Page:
Thursday, May 1, 2008 | On a contentious day in the race to decide San Diego’s next mayor in which the two leading candidates each took turns attacking each other, a few minor questions were answered at an afternoon mayoral debate at the University of San Diego.
Could challenger Steve Francis draw laughs by referencing F-gate and Mayor Jerry Sanders’ use of words that “haven’t been G-rated”? No. About 175 people sat in an awkward silence when he tried. Would the two candidates shake hands in the first debate after the incident? Yes, with exaggerated smiles on their faces.
But beyond the F-gate flap that commenced a public back-and-forth between the two candidates, Wednesday’s mayoral debate offered a glimpse of Sanders as a candidate on the attack. After spending the early campaign defending his record against Francis and his steady supply of television ads, the mayor went on the attack Wednesday. With absentee voting starting next week and his campaign at a financial disadvantage, Sanders began swinging back against his leading challenger in a morning press conference and the ensuing debate.
At the debate, the incumbent mayor’s comments featured his typical citations of progress in restoring the city’s financial health, but they also were laced with sarcasm and attacks of his own, as he attempted to put Francis on the defense.
Well into the debate, when asked for thoughts about the future of Lindbergh Field, Francis offered a noncommittal response, saying that demolishing and moving the airport’s terminals to the north side of the airport’s runway was “something that should be considered.” But he largely took the opportunity to criticize Sanders for appointing former state senator Steve Peace to a committee working to decide Lindbergh’s future.
To which Sanders responded: “Steve, I want to congratulate you on your coaching. You’ve been on message and you haven’t answered a question yet.”
Those jabs continued throughout the debate. Sanders on the Francis campaign: “Deceptively slick.” On special interest contributions to campaigns: “Now he’s telling us that’s what’s destroying things, after he participated in it.” On trying to find a word to describe Francis: “Hypocrite seems to come to mind.”
At the debate sponsored by the San Diego Regional Chamber of Commerce and San Diego County Taxpayers Association, Francis continued emphasizing his candidacy’s themes: transparency, having a vision for the city and eliminating the influence of special interests. He challenged Sanders to agree to stop taking political donations from special interest groups. Sanders agreed, on the condition that Francis, who is spending millions of his own dollars on his campaign, shuts his checkbook. “You don’t buy a lot of influence for $320,” Sanders said, referencing the city’s donation limit.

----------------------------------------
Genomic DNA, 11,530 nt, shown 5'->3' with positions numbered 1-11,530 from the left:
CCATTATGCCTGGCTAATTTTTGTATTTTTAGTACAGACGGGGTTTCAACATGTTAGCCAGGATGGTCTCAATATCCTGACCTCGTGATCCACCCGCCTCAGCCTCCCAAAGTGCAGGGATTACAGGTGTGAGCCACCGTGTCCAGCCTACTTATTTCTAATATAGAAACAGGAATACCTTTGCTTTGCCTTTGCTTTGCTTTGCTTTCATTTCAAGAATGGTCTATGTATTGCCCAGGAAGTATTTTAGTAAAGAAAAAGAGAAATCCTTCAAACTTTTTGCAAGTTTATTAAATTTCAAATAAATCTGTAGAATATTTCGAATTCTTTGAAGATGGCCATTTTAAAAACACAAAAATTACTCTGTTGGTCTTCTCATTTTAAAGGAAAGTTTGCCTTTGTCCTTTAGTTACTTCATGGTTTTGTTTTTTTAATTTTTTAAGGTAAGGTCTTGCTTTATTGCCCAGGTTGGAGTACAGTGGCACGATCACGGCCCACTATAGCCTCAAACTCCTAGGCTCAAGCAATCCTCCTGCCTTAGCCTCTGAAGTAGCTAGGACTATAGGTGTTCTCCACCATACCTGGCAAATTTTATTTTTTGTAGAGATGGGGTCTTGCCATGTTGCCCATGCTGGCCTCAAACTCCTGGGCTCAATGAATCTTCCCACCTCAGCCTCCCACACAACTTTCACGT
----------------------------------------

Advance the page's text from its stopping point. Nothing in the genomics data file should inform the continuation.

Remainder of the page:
Francis pointed, however, to a political action committee called San Diegans for City Hall Reform. It was the vehicle by which groups advocated for Sanders’ financial reform ballot initiatives in November 2006. Sanders said the committee has disbanded, but it continued to raise thousands of dollars after the election from donors with business in front of City Hall, even though the group had no stated cause.
The committee was the focus of a Wednesday afternoon press conference that Francis held. He dubbed the committee, managed by Sanders’ political consultant Tom Shepard, “the biggest pay-to-play system the city has ever seen.”
Francis, though, was one of the committee’s supporters, donating $10,000 in March 2006.
“When I saw this was nothing but a scheme to promote Jerry Sanders, that’s when I walked away,” Francis said in an afternoon interview.
He continued to spend money promoting the initiatives, however, paying for $100,000 worth of radio spots up until Election Day. Francis suggested those expenditures were different. “I didn’t put that money through the system,” he said.
Those following the campaign said the increasingly testy exchanges between the candidates were a product of the absentee ballot voting that begins Monday.
“People generally don’t pay much attention until voting starts,” said John Kern, a political consultant not involved in the mayor’s race. “When you look strategically, Francis has spent his money on all this stuff, and now is the time when push comes to shove.”
Glen Sparrow, professor emeritus at San Diego State University, said he believed Sanders’ campaign appeared to have started in earnest because the month-long battle before the June 3 primary was what the mayor could afford. Sparrow said he was not surprised by the negative tone the campaign had taken.
“It’s a tactic that is used most often by the person who has less money and is behind or is being closed upon rapidly,” he said. “Given the fact that Sanders doesn’t have any chance of coming close to matching the amount of money (Francis is spending), in the view of campaign consultants, that’s the way he has to play it.”